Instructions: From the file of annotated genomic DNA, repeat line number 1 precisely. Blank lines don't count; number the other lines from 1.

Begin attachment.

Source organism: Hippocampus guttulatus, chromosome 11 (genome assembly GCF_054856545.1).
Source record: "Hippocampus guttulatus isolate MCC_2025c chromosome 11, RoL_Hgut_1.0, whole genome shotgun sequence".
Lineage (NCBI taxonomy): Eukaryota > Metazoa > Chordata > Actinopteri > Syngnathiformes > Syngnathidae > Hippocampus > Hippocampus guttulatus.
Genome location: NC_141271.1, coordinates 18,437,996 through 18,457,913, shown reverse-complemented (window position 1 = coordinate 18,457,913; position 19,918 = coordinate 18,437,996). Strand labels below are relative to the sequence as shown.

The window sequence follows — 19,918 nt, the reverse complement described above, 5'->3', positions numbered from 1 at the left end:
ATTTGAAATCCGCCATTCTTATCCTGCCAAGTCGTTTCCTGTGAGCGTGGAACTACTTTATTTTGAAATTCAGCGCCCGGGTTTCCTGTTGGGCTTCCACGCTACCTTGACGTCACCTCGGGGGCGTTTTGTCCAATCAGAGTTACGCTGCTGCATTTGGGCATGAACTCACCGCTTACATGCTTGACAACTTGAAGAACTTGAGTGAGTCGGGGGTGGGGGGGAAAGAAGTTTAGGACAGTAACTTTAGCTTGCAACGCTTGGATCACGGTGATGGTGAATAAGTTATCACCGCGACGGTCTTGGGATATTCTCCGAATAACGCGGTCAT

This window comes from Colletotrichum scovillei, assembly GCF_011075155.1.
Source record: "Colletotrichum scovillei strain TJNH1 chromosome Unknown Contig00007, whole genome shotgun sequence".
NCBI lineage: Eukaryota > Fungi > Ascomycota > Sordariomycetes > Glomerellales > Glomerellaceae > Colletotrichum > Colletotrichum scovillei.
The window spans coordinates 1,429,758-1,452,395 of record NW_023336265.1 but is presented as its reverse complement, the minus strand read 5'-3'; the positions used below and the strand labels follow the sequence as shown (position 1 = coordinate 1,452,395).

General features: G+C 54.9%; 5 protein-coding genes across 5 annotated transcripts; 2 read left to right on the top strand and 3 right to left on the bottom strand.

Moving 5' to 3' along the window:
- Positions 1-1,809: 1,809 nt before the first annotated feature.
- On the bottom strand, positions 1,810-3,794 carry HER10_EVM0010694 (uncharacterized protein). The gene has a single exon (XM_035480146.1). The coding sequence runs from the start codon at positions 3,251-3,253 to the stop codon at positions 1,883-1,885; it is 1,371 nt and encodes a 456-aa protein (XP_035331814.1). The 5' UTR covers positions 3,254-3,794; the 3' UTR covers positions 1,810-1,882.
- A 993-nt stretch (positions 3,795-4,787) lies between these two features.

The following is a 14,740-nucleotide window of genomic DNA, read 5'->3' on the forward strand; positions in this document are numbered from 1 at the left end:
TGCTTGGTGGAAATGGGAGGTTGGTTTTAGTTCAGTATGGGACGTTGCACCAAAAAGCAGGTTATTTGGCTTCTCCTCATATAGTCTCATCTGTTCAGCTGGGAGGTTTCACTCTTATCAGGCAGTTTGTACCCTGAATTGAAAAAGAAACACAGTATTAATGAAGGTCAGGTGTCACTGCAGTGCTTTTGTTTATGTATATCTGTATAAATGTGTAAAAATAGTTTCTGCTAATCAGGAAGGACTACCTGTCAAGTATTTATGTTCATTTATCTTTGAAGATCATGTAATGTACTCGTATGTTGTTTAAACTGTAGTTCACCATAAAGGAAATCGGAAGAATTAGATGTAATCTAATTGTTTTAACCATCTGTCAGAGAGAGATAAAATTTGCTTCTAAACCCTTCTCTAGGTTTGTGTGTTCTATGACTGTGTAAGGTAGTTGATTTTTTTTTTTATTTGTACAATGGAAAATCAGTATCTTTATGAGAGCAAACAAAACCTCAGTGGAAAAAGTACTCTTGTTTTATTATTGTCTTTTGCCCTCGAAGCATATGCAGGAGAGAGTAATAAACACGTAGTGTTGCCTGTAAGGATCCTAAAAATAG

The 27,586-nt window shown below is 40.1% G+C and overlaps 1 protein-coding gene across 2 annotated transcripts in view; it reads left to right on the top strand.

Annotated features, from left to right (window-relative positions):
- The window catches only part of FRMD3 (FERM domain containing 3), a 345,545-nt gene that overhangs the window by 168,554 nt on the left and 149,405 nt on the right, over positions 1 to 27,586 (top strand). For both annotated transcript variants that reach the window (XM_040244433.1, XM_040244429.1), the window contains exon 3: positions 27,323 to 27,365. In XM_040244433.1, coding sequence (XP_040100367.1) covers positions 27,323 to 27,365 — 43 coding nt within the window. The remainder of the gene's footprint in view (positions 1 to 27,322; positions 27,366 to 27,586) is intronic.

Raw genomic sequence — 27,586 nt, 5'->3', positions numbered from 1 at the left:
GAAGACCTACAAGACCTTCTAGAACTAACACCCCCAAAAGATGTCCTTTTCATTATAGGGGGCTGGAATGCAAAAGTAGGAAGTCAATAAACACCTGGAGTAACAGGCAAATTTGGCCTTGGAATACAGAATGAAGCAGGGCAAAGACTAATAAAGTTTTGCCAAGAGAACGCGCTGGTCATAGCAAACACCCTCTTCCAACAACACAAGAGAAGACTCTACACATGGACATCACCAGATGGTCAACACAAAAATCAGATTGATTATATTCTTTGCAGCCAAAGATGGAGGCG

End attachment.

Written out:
Source organism: Hippocampus guttulatus, chromosome 11 (genome assembly GCF_054856545.1).